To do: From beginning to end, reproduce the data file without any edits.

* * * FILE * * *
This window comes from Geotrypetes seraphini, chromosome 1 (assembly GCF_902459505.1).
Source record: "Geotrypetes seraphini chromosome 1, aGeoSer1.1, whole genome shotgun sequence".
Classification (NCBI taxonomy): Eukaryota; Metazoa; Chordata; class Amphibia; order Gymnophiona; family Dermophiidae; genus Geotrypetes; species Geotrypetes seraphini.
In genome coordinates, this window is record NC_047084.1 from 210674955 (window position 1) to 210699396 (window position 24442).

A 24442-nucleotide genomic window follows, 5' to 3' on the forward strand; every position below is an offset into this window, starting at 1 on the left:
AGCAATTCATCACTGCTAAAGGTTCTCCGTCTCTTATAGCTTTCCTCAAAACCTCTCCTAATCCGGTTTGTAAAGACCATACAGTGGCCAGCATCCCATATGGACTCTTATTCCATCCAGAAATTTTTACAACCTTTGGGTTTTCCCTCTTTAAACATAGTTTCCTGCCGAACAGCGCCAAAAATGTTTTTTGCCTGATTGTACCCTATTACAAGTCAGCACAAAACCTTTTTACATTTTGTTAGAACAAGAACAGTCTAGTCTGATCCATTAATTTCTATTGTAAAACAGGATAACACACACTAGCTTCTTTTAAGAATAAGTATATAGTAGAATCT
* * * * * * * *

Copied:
This window comes from Geotrypetes seraphini, chromosome 1 (assembly GCF_902459505.1).
Source record: "Geotrypetes seraphini chromosome 1, aGeoSer1.1, whole genome shotgun sequence".
Classification (NCBI taxonomy): Eukaryota; Metazoa; Chordata; class Amphibia; order Gymnophiona; family Dermophiidae; genus Geotrypetes; species Geotrypetes seraphini.
In genome coordinates, this window is record NC_047084.1 from 210674955 (window position 1) to 210699396 (window position 24442).

A 24442-nucleotide genomic window follows, 5' to 3' on the forward strand; every position below is an offset into this window, starting at 1 on the left:
AGCAATTCATCACTGCTAAAGGTTCTCCGTCTCTTATAGCTTTCCTCAAAACCTCTCCTAATCCGGTTTGTAAAGACCATACAGTGGCCAGCATCCCATATGGACTCTTATTCCATCCAGAAATTTTTACAACCTTTGGGTTTTCCCTCTTTAAACATAGTTTCCTGCCGAACAGCGCCAAAAATGTTTTTTGCCTGATTGTACCCTATTACAAGTCAGCACAAAACCTTTTTACATTTTGTTAGAACAAGAACAGTCTAGTCTGATCCATTAATTTCTATTGTAAAACAGGATAACACACACTAGCTTCTTTTAAGAATAAGTATATAGTAGAATCT